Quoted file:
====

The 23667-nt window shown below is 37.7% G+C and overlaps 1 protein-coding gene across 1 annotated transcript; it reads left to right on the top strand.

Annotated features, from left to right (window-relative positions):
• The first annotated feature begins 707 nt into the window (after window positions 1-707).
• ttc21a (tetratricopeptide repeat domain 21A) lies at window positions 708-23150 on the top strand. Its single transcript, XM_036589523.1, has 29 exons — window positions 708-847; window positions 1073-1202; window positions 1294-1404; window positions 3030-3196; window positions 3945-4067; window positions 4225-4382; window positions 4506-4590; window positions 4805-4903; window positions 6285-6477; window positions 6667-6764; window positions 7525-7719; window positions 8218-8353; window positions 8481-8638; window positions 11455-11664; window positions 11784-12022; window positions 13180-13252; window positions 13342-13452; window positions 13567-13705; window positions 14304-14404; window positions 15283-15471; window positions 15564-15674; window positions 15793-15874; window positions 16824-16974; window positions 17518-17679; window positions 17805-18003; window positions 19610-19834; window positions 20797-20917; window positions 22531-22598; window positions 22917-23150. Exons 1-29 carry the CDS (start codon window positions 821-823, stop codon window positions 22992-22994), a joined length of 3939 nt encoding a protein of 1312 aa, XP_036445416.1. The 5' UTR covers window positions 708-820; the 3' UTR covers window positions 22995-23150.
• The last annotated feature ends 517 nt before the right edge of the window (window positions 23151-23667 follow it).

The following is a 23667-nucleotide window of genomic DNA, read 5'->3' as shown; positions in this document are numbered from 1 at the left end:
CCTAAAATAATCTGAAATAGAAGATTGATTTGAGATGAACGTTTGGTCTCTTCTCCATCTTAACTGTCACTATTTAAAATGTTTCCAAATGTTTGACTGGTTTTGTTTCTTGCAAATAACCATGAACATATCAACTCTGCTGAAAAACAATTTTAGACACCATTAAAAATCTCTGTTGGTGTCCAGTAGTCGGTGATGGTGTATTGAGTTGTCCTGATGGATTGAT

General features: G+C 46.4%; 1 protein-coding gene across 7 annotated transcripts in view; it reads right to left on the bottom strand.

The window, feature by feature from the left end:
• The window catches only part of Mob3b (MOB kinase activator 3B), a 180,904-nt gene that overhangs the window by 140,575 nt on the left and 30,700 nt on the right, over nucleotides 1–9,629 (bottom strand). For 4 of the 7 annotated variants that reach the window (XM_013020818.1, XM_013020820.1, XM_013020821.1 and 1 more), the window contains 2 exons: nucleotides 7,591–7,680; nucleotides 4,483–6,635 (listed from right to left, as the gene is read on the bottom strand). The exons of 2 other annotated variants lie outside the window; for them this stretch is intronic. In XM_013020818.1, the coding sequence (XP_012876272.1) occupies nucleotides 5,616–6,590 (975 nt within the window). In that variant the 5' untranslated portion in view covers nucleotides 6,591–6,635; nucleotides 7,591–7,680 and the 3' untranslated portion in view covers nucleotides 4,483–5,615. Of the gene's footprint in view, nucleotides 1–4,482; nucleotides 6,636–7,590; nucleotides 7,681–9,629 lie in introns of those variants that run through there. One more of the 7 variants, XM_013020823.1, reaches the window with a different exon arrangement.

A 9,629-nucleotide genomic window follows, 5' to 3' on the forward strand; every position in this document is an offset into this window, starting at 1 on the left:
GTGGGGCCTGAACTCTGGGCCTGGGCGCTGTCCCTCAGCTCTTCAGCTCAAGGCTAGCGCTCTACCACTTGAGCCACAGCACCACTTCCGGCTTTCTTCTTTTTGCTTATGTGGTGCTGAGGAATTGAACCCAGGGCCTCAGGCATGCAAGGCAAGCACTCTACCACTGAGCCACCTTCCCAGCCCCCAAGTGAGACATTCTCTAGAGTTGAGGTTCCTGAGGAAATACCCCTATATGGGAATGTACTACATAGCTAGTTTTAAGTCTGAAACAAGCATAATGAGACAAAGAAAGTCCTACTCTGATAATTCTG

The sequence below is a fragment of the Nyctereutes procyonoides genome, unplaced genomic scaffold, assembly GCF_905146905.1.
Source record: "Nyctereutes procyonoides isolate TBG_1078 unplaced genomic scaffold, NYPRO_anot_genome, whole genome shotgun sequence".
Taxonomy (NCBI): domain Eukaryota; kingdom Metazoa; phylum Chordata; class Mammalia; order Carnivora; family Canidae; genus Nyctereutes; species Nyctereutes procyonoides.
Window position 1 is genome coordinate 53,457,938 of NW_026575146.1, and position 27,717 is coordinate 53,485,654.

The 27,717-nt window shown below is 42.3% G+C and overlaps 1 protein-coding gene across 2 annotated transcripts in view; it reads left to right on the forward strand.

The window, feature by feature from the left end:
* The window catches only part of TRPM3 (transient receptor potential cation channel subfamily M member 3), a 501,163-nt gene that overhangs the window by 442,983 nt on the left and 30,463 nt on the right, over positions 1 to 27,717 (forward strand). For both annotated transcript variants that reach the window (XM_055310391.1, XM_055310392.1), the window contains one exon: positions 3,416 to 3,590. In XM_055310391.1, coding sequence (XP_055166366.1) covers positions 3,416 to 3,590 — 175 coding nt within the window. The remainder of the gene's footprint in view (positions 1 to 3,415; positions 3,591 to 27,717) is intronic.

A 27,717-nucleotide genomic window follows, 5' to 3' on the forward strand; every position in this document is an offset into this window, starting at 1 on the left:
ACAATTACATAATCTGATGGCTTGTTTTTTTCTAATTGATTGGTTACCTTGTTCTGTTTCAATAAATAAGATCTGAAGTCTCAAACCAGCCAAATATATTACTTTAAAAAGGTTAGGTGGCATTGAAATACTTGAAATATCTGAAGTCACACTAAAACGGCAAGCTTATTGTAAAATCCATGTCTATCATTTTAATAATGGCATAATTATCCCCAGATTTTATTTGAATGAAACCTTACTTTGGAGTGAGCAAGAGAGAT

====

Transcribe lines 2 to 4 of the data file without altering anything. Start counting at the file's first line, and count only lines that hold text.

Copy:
Annotated features, from left to right (window-relative positions):
• The first annotated feature begins 707 nt into the window (after window positions 1-707).
• ttc21a (tetratricopeptide repeat domain 21A) lies at window positions 708-23150 on the top strand. Its single transcript, XM_036589523.1, has 29 exons — window positions 708-847; window positions 1073-1202; window positions 1294-1404; window positions 3030-3196; window positions 3945-4067; window positions 4225-4382; window positions 4506-4590; window positions 4805-4903; window positions 6285-6477; window positions 6667-6764; window positions 7525-7719; window positions 8218-8353; window positions 8481-8638; window positions 11455-11664; window positions 11784-12022; window positions 13180-13252; window positions 13342-13452; window positions 13567-13705; window positions 14304-14404; window positions 15283-15471; window positions 15564-15674; window positions 15793-15874; window positions 16824-16974; window positions 17518-17679; window positions 17805-18003; window positions 19610-19834; window positions 20797-20917; window positions 22531-22598; window positions 22917-23150. Exons 1-29 carry the CDS (start codon window positions 821-823, stop codon window positions 22992-22994), a joined length of 3939 nt encoding a protein of 1312 aa, XP_036445416.1. The 5' UTR covers window positions 708-820; the 3' UTR covers window positions 22995-23150.